Fantasy baseball: High-upside sleepers to stash

Fantasy baseball: High-upside sleepers to stash

Ben Davis on Phillies: 'I'm keeping the faith right now'

March 24, 2014, 3:15 pm
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Chase Headley (left) led the NL with 115 RBIs in 2012. Michael Pineda struck out 173 batters as a rookie in 2011. (USA Today Images)

Draft day is only one part of the equation in fantasy baseball, a marathon season that is highly dependent on waiver wire pickups and under-the-radar sleepers emerging.

If you already had your draft -- and most leagues did, with the Dodgers and Diamondbacks officially starting the major-league season last Saturday in Australia -- there are probably still a few intriguing names on the waiver wire.

They aren't necessarily guys who would be at the top of the list if you sort by 2014 projections, but they could make a difference on your team nonetheless.

3B Chase Headley, SD
It was just two seasons ago that Headley hit .286/.376/.498 with 31 homers and a National League-leading 115 RBIs.

But he's off the radar because of a quiet 2013 season (.250, .747 OPS, 13 homers, 50 RBIs in 600 plate appearances) that was due mostly to injuries. Headley fractured his left thumb last year in spring training, then played through a torn meniscus later in the season.

Headley is on track to start for the Padres on opening day despite compiling just 10 at-bats this spring.

With so much talent at third base, Headley is going undrafted in 10-team leagues and in the very late rounds in 12-teamers. If he's on your waiver wire, go grab him immediately.

Keep in mind also that the spacious dimensions of Petco Park were brought in last season, making a notorious pitcher's park a bit more hitter-friendly.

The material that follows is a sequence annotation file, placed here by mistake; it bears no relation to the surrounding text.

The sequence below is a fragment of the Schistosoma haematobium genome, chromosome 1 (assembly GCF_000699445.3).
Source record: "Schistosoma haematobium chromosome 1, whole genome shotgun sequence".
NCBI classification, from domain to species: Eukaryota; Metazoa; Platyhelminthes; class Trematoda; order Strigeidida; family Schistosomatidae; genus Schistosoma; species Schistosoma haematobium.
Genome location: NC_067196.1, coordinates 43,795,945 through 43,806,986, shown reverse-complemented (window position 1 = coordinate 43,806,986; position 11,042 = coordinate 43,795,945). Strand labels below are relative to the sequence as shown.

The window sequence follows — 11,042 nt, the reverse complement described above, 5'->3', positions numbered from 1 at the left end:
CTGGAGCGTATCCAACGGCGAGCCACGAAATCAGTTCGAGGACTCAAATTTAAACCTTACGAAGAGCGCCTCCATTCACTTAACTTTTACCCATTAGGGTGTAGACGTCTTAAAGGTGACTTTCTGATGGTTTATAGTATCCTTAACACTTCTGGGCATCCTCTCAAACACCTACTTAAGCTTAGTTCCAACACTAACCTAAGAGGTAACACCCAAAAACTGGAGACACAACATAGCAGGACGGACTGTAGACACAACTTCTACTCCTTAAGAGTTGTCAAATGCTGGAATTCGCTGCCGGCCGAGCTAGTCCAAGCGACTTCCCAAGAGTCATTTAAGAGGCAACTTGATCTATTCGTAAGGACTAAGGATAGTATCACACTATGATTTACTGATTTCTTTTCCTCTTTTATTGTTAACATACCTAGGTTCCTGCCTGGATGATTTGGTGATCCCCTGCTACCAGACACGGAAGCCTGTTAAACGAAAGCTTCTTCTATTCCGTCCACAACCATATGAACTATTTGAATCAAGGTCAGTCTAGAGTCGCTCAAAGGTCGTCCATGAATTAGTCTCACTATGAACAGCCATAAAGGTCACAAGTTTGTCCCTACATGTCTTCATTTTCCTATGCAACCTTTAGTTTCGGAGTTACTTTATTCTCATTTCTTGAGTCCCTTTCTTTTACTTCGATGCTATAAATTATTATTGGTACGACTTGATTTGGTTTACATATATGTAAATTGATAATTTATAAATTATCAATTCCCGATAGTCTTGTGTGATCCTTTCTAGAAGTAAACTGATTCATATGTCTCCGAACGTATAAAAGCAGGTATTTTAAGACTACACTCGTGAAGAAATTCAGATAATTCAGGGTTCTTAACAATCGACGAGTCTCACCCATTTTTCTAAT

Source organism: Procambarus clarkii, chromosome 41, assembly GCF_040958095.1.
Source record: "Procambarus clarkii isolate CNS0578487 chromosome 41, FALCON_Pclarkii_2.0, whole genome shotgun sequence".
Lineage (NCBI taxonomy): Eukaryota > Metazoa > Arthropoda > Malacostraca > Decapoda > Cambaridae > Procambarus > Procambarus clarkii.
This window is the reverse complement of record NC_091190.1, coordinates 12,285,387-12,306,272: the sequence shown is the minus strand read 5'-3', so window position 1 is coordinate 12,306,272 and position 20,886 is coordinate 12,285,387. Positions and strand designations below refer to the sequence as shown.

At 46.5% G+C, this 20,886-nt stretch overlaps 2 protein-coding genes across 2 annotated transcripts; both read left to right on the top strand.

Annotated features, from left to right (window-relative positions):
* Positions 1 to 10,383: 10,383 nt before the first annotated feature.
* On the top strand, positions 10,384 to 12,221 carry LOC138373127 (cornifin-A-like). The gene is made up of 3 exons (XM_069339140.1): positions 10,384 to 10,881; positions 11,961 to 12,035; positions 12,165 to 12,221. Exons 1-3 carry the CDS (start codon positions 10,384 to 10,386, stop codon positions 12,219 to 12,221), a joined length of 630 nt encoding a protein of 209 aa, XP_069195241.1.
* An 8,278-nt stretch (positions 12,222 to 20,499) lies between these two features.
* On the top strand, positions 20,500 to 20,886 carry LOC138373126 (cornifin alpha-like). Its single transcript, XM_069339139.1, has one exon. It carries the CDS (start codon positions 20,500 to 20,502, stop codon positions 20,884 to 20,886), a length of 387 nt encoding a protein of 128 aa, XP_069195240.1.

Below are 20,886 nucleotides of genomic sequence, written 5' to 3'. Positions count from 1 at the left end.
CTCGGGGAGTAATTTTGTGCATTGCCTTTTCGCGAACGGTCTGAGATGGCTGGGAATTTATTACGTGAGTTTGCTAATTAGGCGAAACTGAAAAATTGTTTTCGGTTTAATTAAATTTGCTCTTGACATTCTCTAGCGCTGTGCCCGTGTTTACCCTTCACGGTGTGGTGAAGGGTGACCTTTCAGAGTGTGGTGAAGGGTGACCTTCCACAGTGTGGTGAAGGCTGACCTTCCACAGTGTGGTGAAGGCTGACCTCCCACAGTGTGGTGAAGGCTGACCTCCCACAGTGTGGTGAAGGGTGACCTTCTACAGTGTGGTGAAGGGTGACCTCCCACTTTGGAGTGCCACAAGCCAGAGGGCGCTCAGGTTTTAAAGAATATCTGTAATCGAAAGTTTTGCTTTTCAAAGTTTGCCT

If you're able to grab Headley, you may be acquiring a .280/25 HR/90 RBI player for free.

SP Michael Pineda, NYY
A stud in 2011 with the Mariners, Pineda missed all of 2012 and 2013 after shoulder surgery. He's battling to be the Yankees' fifth starters and has had a much better spring than his competitors.

Pineda, who no longer throws in the mid-to-high 90s as he did as a rookie in 2011, has a 1.20 ERA with 16 strikeouts and just one walk in 15 innings this spring.

In his rookie year, Pineda had a 3.74 ERA for Seattle with 173 strikeouts in 171 innings. He won't match those numbers in 2014 because of the decreased velocity and the Yankees' decision to put him on an innings count. But if all Pineda costs is an add/drop, why not take the chance?

SP Brandon Morrow, Tor
Everything went wrong for the Blue Jays in 2013. One of those things was another lost season for the immensely talented Morrow, who went 2-3 with a 5.63 ERA in 10 starts before being shut down with an entrapped radial nerve in his right forearm.

Morrow has struggled this spring, allowing six runs in five innings, but will be the Blue Jays' fifth starter. And the former fifth overall pick has been very effective at times.

In 2010 and 2011 he had a 4.62 ERA, but struck out 381 batters in 325 2/3 innings, or 10.5 per nine innings. In 2012, he lowered his ERA to 2.96 over 21 starts as he focused more on ground balls and less on strikeouts.

Morrow's another buy-low starting pitcher to eye.

Catchers Carlos Ruiz (Phi), Miguel Montero (Arz)
Ruiz had a career year in 2012, hitting .325 with a .935 OPS and 48 extra-base hits in just 421 plate appearances, but wasn't nearly as productive last season after returning from an Adderall ban.

Montero had a brutal first half in 2013 but was one of the top offensive backstops in baseball the two previous years, hitting .284/.372/.454.

Catchers are always short in supply and prone to injury, so if you have room on your roster for a backup, it's hard to do worse than Chooch or Montero. Both have favorable home ballparks, as well.

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